On Saturday, devastating explosions outside a school in Kabul killed at least 68 people and wounded over 165. A large number of victims were girls attending the Syed Al-Shahda school for girls in the western part of Kabul in Dasht-e-Barchi, a district populated with ethnic Hazaras.
President Ashraf Ghani has publicly suggested Taliban insurgents, though the Taliban have denied responsibility and condemned the killings. So far, no groups have come out to claim responsibility for the attack.
A vast majority of Hazaras are Shiite Muslims and members of the group are often subjected to attacks because of their religious affiliation. The country’s Interior ministry deputy spokesperson, Hamid Roshan said an investigation had begun into the explosion.
“I saw many bloodied bodies in dust and smoke, while some of the wounded were screaming in pain,” he said.
Health ministry spokesman Dastagir Nazari said an angry crowd appeared at the scene of the blasts before ambulance workers arrived.
“This savage group [Taliban] does not have the power to confront security forces on the battlefield, and instead targets with brutality and barbarism public facilities and the girls’ school,” he said in a statement.
US diplomat in Kabul, Ross Wilson condemned the blasts as “abhorrent”, tweeting: “With scores murdered, this unforgivable attack on children is an assault on Afghanistan’s future, which cannot stand.”
The European Union delegation in Afghanistan called the explosions a “despicable act of terrorism”.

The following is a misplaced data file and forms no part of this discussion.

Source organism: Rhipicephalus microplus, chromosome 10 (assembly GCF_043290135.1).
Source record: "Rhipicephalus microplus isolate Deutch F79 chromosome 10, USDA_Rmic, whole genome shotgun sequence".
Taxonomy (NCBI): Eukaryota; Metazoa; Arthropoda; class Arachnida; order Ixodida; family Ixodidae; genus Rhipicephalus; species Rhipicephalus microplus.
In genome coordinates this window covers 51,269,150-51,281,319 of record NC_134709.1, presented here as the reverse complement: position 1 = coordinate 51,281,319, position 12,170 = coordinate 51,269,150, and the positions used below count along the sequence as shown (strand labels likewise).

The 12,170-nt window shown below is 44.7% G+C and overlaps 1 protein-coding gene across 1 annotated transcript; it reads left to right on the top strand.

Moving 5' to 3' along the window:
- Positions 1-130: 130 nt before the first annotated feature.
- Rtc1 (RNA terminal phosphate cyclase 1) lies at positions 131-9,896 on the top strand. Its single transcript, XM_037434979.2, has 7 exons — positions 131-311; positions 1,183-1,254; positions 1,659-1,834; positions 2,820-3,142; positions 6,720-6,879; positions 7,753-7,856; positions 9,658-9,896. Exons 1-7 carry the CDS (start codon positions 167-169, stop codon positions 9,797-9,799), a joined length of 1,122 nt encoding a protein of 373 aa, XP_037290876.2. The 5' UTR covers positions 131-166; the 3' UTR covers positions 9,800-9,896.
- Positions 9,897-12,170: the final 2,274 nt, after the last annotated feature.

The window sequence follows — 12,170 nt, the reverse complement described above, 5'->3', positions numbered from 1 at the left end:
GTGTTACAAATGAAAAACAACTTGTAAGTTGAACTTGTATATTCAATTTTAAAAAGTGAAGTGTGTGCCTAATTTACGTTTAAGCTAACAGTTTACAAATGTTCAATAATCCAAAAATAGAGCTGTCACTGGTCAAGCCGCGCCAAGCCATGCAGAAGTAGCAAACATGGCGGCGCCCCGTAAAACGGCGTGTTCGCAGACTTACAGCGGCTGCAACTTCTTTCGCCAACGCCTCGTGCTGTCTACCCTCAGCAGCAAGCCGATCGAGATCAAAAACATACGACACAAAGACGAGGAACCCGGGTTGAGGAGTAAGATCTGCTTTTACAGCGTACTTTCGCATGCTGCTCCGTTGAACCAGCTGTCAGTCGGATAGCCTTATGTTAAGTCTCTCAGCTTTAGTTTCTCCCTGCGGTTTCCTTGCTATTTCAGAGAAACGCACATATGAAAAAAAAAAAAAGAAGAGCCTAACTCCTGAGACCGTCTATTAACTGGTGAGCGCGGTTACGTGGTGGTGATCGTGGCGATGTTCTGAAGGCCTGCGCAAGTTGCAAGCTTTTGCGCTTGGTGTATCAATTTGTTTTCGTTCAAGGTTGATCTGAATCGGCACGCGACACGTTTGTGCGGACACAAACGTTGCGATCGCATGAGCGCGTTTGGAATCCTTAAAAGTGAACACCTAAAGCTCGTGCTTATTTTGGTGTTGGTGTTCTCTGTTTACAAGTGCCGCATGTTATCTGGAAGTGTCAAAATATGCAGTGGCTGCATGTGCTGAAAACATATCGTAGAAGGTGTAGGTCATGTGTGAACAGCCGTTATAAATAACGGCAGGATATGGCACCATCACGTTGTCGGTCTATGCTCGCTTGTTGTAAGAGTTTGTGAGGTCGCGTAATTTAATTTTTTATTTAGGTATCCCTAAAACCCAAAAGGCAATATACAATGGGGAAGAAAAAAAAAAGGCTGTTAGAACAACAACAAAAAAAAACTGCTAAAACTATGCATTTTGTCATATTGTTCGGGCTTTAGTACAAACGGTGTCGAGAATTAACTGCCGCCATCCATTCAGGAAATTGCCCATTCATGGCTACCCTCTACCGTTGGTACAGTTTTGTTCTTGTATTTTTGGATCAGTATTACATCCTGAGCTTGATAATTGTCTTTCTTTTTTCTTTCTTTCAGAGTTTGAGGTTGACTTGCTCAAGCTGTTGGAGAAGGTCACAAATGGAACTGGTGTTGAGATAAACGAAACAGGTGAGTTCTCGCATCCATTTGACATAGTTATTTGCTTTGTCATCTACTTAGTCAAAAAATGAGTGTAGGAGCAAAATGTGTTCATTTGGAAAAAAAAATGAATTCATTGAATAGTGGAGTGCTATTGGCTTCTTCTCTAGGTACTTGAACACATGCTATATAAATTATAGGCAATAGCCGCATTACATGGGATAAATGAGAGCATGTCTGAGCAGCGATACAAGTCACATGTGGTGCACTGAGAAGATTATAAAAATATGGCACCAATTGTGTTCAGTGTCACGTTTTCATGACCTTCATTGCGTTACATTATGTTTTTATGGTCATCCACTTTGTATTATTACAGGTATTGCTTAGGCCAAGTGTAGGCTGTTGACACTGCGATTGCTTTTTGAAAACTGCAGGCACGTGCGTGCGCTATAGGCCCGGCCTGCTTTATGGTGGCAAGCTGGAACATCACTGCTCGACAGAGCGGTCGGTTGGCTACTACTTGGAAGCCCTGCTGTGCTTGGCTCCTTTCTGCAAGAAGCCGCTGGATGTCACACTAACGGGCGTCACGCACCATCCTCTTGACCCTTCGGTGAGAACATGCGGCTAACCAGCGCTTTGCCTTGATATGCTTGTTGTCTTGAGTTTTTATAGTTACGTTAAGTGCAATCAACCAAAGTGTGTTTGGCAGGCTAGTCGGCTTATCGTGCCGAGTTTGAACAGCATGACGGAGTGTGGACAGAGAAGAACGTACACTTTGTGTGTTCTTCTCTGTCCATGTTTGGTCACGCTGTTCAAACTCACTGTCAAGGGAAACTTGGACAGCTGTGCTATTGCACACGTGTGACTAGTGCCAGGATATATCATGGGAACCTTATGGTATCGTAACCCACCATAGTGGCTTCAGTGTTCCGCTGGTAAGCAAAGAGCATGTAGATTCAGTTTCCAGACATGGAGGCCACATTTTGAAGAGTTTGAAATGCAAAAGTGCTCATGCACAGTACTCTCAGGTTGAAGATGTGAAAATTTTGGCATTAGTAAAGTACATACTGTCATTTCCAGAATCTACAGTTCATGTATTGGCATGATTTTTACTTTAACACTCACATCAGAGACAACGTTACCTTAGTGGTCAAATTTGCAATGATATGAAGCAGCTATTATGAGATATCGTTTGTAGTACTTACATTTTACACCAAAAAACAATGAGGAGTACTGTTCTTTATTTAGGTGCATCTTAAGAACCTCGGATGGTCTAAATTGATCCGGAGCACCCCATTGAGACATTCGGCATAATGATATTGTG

On Twitter, the organisation said: “Targeting primarily students in a girls’ school, makes this an attack on the future of Afghanistan. On young people determined to improve their country.”
These latest attacks add to the devastating realities for women in a country that remains 170th of 189 countries on the UN Gender Equality Index.
As Asuntha Charles wrote for Women’s Agenda last month, women and girls continue to experience the daily threat of physical and sexual violence, early and forced marriage and limited access to education, health care and even food.
This is not the first time the Dasht-e-Barchi neighbourhood have been targets from Sunni Islamist militants.
In May last year, three gunmen attacked a maternity clinic in the area leaving 25 people dead, including 16 mothers of newborn babies. The hospital was supported by Doctors Without Borders, which later pulled out of the project.
In October, a terrorist killed 40 people at an educational centre in a Hazara neighborhood of Kabul – an attack which ISIS-K claimed responsibility.
According to The United Nations Assistance Mission in Afghanistan (UNAMA) there were 10 incidents in 2019 resulting in 485 civilian casualties, including 117 killed and 368 injured. In 2018, the group identified 19 incidents with 747 civilian casualties, 233 killed and 524 injured.
Photo Credit: ANADOLU AGENCY VIA GETTY IMAGES